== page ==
There will be disruption ‘for days’ on Croydon tram network after fatal crash
Passengers used to the Croydon tram network have been warned to expect disruption on the that will last for days as a result of the crash which has claimed the lives of seven people.
The Croydon tram which derailed as it approached Sandilands is believed to have been travelling significantly above the speed limit, it was revealed this afternoon.
The tram’s driver has been arrested on suspicion of manslaughter.
It was orignially confirmed that five people had died although later the mayor of London Sadiq Khan warned that the death toll was expected to rise.
At about 5.30pm it was confirmed that seven people had now died as a result of the crash.
The tram remains on its sideAssistant Chief Constable Robin Smith, from the British Transport Police, has warned residents who use the trams to expect disruption that will last for days.
He said: “We’ve gone past the recovery phase, now it’s the systematic recovery of evidence, making sure we understand exactly what has happened.”
Asked how the derailment happened, he said: “That’s what everyone wants to know; what I want to know, and I’m sure what the families want to know.
“There’ll be a painstaking investigation, and we’re trying to understand how this accident has happened.”It’s a very, very difficult challenge for our staff.”
He added: “There will be disruption for the local community but we’re sure they’ll bear with us.”
Meanwhile Mike Brown, Transport for London’s commissioner said a black box-style data recorder on the tram would be examined as part of the investigation.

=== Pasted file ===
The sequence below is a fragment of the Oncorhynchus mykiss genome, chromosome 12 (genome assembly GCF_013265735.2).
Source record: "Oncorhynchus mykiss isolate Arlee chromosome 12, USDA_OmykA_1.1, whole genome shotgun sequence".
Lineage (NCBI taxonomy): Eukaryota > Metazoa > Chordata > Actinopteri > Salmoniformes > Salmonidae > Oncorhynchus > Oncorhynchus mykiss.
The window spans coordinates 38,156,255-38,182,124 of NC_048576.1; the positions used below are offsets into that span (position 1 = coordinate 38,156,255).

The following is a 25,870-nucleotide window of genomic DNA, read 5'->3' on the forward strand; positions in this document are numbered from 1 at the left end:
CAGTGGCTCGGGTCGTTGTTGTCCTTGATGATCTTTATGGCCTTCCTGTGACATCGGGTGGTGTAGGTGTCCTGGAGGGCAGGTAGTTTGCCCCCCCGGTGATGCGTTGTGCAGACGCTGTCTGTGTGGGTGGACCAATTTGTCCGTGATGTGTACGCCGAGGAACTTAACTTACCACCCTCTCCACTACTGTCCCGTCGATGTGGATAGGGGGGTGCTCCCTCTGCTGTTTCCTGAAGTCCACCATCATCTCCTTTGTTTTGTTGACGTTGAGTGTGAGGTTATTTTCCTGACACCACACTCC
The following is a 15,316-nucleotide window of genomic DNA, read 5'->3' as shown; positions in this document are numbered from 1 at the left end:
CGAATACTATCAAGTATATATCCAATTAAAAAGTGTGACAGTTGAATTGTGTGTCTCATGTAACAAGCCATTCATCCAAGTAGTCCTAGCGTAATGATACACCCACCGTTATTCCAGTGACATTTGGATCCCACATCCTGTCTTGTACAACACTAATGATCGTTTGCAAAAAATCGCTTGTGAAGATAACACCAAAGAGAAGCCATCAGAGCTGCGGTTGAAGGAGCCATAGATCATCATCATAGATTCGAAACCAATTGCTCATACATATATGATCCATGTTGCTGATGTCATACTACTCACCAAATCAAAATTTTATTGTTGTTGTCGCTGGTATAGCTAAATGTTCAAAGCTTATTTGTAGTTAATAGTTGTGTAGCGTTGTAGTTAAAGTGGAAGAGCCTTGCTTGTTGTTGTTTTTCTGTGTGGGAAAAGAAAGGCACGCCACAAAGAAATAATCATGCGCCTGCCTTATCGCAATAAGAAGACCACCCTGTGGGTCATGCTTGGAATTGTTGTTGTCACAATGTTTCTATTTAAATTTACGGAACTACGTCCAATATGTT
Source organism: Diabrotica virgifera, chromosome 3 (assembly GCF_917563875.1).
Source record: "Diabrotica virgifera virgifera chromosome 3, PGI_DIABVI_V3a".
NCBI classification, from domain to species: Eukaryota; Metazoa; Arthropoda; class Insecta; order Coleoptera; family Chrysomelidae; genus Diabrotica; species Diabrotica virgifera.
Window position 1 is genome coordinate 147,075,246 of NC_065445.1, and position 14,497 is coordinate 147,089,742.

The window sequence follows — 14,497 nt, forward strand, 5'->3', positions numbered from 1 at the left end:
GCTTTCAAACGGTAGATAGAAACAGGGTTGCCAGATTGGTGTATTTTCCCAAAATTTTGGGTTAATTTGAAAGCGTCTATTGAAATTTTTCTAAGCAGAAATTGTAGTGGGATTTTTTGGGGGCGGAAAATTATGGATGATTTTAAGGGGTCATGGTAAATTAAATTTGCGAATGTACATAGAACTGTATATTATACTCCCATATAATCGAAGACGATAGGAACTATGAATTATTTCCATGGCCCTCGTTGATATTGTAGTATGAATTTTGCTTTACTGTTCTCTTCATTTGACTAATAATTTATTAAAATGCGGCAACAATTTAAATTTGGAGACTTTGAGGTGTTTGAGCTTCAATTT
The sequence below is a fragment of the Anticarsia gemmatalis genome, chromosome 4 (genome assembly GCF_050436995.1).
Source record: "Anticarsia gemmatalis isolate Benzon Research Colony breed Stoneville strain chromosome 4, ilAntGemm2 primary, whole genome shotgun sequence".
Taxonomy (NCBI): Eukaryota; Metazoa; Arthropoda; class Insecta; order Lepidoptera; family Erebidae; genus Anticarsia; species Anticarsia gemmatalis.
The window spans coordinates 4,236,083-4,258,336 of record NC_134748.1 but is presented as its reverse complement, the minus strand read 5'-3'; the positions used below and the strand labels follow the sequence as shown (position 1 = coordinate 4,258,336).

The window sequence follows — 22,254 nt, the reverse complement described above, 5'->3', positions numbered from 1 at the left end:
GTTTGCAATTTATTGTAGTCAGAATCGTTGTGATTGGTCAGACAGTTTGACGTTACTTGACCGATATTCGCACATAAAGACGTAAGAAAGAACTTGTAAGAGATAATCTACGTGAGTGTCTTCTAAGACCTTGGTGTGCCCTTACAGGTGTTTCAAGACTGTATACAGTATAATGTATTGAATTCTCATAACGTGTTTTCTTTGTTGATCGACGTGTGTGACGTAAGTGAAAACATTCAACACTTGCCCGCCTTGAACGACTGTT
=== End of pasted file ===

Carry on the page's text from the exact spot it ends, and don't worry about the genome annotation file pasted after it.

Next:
The scene from above the derailed tram“It’s a very difficult scene,” he said.”The vehicle is lying on its side and it’s in quite a restricted area, because of the trees on all sides.
“It’s challenging for the people [emergency services] involved, but they’re doing, of course, a fantastic job and it’s times like this we should be proud of police, fire and ambulance crews, and my own TfL team”
Asked what the cause of the crash may be, he said: “It really is far too early to say. It’s very important that we take data from the tram – there’s a recorder that stores data on the vehicle.
“We will be cooperating fully with the Rail Accident Investigation Branch’s investigation.
“Thankfully fatal accidents [on our network] in the capital are extremely rare, and even rarer on the trams.
“Since this tram network was fully operational 16 years ago we haven’t seen an incident on the network [of this scale], but that brings it into sharp focus just how serious this is.
“I don’t think we’ll have services up and running until at least the weekend.”